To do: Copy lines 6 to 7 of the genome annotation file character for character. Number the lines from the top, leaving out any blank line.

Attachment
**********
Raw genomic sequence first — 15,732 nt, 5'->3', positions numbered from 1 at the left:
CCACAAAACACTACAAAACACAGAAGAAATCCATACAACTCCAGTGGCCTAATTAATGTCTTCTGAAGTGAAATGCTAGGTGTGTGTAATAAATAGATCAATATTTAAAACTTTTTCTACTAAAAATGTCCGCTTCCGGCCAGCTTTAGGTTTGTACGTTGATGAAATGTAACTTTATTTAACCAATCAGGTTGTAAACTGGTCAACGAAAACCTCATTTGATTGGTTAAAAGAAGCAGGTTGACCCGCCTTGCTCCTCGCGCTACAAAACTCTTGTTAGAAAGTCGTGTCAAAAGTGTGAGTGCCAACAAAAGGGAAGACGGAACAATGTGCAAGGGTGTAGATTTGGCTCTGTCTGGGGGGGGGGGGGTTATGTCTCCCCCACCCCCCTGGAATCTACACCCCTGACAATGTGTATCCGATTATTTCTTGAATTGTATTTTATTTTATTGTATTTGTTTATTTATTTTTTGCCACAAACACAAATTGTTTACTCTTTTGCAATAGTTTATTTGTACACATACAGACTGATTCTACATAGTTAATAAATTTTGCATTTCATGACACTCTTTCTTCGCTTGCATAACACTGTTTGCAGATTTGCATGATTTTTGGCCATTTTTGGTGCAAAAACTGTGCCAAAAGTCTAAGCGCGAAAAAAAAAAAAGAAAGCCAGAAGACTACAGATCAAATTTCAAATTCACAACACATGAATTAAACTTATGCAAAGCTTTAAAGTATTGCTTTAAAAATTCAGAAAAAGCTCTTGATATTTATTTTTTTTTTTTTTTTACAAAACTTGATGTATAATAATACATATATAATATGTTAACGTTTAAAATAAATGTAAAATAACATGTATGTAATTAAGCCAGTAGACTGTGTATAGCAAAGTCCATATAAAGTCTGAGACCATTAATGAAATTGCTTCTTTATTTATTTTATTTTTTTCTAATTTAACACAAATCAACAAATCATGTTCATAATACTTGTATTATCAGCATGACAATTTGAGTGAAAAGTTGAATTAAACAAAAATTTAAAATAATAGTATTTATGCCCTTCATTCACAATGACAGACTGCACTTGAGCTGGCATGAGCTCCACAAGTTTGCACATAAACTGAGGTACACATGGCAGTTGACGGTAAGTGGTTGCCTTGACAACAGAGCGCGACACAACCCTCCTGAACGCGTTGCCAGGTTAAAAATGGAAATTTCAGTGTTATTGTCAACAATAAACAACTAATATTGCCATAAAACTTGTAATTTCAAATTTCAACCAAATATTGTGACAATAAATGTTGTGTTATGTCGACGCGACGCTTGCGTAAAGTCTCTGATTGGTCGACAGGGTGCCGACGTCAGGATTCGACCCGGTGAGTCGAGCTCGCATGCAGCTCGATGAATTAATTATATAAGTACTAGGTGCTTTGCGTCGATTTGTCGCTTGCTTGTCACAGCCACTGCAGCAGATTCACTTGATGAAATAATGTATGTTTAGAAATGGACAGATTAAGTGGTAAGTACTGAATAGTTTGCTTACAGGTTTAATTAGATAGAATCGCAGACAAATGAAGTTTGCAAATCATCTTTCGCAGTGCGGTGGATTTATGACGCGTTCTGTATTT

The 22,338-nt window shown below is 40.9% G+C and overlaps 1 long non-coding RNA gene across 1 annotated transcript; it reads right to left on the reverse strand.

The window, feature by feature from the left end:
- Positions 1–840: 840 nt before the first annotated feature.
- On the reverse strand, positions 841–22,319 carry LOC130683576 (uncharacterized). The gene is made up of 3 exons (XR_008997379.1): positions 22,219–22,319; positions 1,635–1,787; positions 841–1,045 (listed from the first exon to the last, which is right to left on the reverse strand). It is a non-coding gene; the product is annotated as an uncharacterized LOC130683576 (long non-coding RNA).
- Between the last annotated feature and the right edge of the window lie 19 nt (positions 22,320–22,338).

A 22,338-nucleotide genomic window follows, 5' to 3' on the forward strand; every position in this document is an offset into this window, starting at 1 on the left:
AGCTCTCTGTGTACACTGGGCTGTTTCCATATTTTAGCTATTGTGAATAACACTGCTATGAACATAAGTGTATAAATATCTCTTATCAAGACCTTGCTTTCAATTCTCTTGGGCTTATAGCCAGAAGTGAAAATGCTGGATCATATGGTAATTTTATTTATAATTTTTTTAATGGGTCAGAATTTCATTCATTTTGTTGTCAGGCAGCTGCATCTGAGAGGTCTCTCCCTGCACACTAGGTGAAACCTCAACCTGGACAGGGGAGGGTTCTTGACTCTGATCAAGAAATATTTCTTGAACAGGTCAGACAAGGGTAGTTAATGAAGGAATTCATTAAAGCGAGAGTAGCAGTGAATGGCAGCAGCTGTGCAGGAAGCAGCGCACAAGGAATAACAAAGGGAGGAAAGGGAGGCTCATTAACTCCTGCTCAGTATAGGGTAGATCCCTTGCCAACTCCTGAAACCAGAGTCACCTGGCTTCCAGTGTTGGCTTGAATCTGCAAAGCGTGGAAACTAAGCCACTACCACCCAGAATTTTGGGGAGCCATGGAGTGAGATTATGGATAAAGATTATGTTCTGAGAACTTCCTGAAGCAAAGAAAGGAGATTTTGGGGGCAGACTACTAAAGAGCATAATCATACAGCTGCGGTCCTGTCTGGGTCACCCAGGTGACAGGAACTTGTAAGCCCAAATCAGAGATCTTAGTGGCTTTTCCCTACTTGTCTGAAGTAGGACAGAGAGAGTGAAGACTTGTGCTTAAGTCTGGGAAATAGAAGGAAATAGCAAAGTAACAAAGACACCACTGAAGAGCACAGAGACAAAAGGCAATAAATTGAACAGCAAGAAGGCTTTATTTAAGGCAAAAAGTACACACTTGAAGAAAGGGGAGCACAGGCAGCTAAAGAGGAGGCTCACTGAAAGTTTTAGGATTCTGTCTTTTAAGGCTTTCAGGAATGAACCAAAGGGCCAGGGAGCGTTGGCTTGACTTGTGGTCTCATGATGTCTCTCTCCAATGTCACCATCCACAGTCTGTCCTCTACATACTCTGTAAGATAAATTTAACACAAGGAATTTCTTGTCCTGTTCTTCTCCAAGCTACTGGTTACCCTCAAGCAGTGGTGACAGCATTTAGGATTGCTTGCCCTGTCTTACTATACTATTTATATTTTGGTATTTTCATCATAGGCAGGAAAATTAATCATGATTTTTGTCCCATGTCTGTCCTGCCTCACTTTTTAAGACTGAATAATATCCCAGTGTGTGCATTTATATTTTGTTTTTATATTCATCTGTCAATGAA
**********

- On the reverse strand, positions 841–22,319 carry LOC130683576 (uncharacterized). The gene is made up of 3 exons (XR_008997379.1): positions 22,219–22,319; positions 1,635–1,787; positions 841–1,045 (listed from the first exon to the last, which is right to left on the reverse strand). It is a non-coding gene; the product is annotated as an uncharacterized LOC130683576 (long non-coding RNA).
- Between the last annotated feature and the right edge of the window lie 19 nt (positions 22,320–22,338).